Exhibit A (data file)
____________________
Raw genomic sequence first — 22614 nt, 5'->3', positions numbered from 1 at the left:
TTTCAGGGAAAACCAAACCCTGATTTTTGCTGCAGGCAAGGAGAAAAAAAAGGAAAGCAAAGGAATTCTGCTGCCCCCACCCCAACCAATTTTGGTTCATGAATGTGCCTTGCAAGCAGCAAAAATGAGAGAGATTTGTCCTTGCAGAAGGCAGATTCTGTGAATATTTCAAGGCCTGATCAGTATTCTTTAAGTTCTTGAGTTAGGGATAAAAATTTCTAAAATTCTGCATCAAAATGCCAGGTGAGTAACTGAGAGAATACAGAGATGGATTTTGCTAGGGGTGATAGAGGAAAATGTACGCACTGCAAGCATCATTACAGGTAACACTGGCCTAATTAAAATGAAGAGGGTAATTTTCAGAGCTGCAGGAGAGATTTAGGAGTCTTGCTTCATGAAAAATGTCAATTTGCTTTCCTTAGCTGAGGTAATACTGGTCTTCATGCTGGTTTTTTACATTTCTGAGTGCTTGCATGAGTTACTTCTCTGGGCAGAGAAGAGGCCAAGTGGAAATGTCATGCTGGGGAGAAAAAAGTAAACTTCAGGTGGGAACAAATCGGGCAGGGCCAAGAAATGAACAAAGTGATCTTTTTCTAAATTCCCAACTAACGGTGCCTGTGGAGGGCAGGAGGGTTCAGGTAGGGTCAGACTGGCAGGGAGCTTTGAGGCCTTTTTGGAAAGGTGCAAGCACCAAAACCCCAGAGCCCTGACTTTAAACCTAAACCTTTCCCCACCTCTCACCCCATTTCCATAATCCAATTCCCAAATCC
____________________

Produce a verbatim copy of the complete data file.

Raw genomic sequence first — 22614 nt, 5'->3', positions numbered from 1 at the left:
TTTCAGGGAAAACCAAACCCTGATTTTTGCTGCAGGCAAGGAGAAAAAAAAGGAAAGCAAAGGAATTCTGCTGCCCCCACCCCAACCAATTTTGGTTCATGAATGTGCCTTGCAAGCAGCAAAAATGAGAGAGATTTGTCCTTGCAGAAGGCAGATTCTGTGAATATTTCAAGGCCTGATCAGTATTCTTTAAGTTCTTGAGTTAGGGATAAAAATTTCTAAAATTCTGCATCAAAATGCCAGGTGAGTAACTGAGAGAATACAGAGATGGATTTTGCTAGGGGTGATAGAGGAAAATGTACGCACTGCAAGCATCATTACAGGTAACACTGGCCTAATTAAAATGAAGAGGGTAATTTTCAGAGCTGCAGGAGAGATTTAGGAGTCTTGCTTCATGAAAAATGTCAATTTGCTTTCCTTAGCTGAGGTAATACTGGTCTTCATGCTGGTTTTTTACATTTCTGAGTGCTTGCATGAGTTACTTCTCTGGGCAGAGAAGAGGCCAAGTGGAAATGTCATGCTGGGGAGAAAAAAGTAAACTTCAGGTGGGAACAAATCGGGCAGGGCCAAGAAATGAACAAAGTGATCTTTTTCTAAATTCCCAACTAACGGTGCCTGTGGAGGGCAGGAGGGTTCAGGTAGGGTCAGACTGGCAGGGAGCTTTGAGGCCTTTTTGGAAAGGTGCAAGCACCAAAACCCCAGAGCCCTGACTTTAAACCTAAACCTTTCCCCACCTCTCACCCCATTTCCATAATCCAATTCCCAAATCC